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Blog Uncategorized Three Requirements for Effective Cloud Incident Management
Dec 06 2016

Three Requirements for Effective Cloud Incident Management

Three Requirements for Effective Cloud Incident Management

Working with some of our largest customers here at Netskope, I’ve been involved in several implementations of cloud DLP. More than 80 percent of our customers choose to include the Netskope data loss prevention solution and that requires an effective cloud incident management program. Without effective incident management an incident can rapidly disrupt business operations, information security, IT systems, employees or customers and other vital business functions. This is one of the top security concerns for executives when considering cloud migration and how to prepare and manage incidents when something goes wrong. Below are three requirements that I’ve observed at customers with the most successful cloud policy enforcement and DLP programs, used in conjunction with Netskope as their cloud control point.

  1. Contextual information for analysis. A big problem even for smaller companies is the amount of false positives that come in and can quickly overwhelm the response team. Make sure you’re tracking granular information like the type of device a user is on, the actual activity (i.e. download or share), location, network, and more. This information helps inform your cloud policy creation to reduce false positives and also helps you triage when a policy fires. It’s a lot easier to prioritize an incident and take action when comparing one incident that happened on-premises, versus one that happened remotely on an unmanaged device and dealt with sharing sensitive data to an outside party.
  1. Finely tuned cloud DLP policies. One of the main challenges in deploying DLP is showing immediate value without drowning yourself in data. Determine the data or information you want to discover, monitor, and protect. This is all about efficient cloud policy creation. When you have visibility into the cloud services and the activities performed by users, the next step is to define policies to enforce your business rules. Policies allow you to enforce an action (like block) based on the cloud services, cloud app categories, users and groups, cloud service activity, and so on. In addition to this, you can also define DLP and threat protection profiles to inspect traffic to prevent sensitive and critical data leaks and exposure, such as are you creating alerts and policies for certain high-risk activities and data? What kinds of activities or potential violation types are you tracking? With the right set of policies in place, you can easily determine what would be valid violations related to your organization and what are normal, everyday activities. You can use the contextual information from our first requirement to benchmark and inform your policy setting. With proper forensics, you can see all the information you need in terms of what your users are doing in the cloud and what you should be looking at. As an example, here are two DLP policies, one for data a rest (Introspection) and one in real time (Inline) that will alert for downloads and uploads of sensitive data like PII.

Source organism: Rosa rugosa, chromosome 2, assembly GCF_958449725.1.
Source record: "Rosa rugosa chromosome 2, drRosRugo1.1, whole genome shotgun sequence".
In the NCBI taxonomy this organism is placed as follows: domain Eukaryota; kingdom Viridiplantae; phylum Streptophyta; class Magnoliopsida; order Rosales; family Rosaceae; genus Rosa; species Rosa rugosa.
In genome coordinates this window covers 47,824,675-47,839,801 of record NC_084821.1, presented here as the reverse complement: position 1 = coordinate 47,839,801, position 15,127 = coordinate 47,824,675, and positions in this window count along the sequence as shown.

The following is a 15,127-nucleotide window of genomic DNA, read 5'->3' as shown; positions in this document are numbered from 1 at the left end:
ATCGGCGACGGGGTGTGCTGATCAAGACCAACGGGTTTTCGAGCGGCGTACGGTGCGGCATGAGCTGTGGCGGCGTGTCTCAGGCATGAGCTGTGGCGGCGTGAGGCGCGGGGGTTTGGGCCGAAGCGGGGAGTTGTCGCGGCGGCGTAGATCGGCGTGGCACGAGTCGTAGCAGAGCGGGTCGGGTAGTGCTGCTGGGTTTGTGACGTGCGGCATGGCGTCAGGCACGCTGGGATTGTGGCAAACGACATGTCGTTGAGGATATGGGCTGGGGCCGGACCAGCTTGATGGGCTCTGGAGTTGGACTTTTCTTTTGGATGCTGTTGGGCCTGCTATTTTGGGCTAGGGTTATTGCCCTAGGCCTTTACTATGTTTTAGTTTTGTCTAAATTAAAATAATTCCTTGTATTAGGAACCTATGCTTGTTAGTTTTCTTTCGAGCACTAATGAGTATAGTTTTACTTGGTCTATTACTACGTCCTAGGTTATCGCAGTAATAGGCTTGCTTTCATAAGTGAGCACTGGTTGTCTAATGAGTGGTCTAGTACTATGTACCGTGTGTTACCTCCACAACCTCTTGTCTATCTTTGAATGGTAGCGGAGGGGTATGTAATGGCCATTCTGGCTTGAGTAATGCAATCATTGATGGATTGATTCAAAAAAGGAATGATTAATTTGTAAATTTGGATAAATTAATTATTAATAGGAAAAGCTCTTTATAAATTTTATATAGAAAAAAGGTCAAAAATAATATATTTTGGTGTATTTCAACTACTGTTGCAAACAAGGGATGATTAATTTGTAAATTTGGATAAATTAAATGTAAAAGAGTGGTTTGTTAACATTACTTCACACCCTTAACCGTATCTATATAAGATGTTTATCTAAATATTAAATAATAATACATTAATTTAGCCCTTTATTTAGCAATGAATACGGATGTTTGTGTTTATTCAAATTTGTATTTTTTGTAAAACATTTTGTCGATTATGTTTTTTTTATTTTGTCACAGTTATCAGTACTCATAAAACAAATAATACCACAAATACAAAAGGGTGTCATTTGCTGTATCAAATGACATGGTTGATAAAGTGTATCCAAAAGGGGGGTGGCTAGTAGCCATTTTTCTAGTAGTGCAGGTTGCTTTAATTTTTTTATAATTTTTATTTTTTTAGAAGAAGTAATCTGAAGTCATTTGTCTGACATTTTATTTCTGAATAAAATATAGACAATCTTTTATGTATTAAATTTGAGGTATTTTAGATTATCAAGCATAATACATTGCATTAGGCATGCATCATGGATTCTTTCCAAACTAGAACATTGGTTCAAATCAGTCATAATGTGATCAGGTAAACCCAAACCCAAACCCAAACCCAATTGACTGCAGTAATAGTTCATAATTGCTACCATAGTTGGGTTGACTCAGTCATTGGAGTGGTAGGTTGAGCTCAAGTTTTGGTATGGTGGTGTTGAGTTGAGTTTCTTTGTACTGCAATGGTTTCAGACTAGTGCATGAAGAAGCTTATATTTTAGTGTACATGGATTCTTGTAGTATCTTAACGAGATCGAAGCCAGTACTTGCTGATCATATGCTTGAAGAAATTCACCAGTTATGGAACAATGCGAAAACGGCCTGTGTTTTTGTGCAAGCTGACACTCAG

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  1. Automated remediation workflows. Incident management enables you to use policies to find and track DLP violations. When a violation is found, the object is placed in a forensics folder so you can review the specific types of sensitive data that are exposed. An automated cloud policy enforcement program is necessary for getting to a quick resolution and remediation. For the cloud, this is done via workflows that kick off, informing both the user and security admins of what happened. An example of this would be a file being put into quarantine or legal hold because it contains sensitive information. Both the user who uploaded the file into the Cloud Storage app is notified as well as the security admin. The violation registers in the incident management dashboard for the admin to assign a team member to look into or to resolve. Setting these workflows up ensures incidents are resolved and tracked to completion in a reasonable amount of time.


In conclusion, we hope our requirement guidelines provided the necessary insight to hit the ground running. For any organization implementing a cloud security program at scale, these requirements will prove to be helpful in driving these programs to success.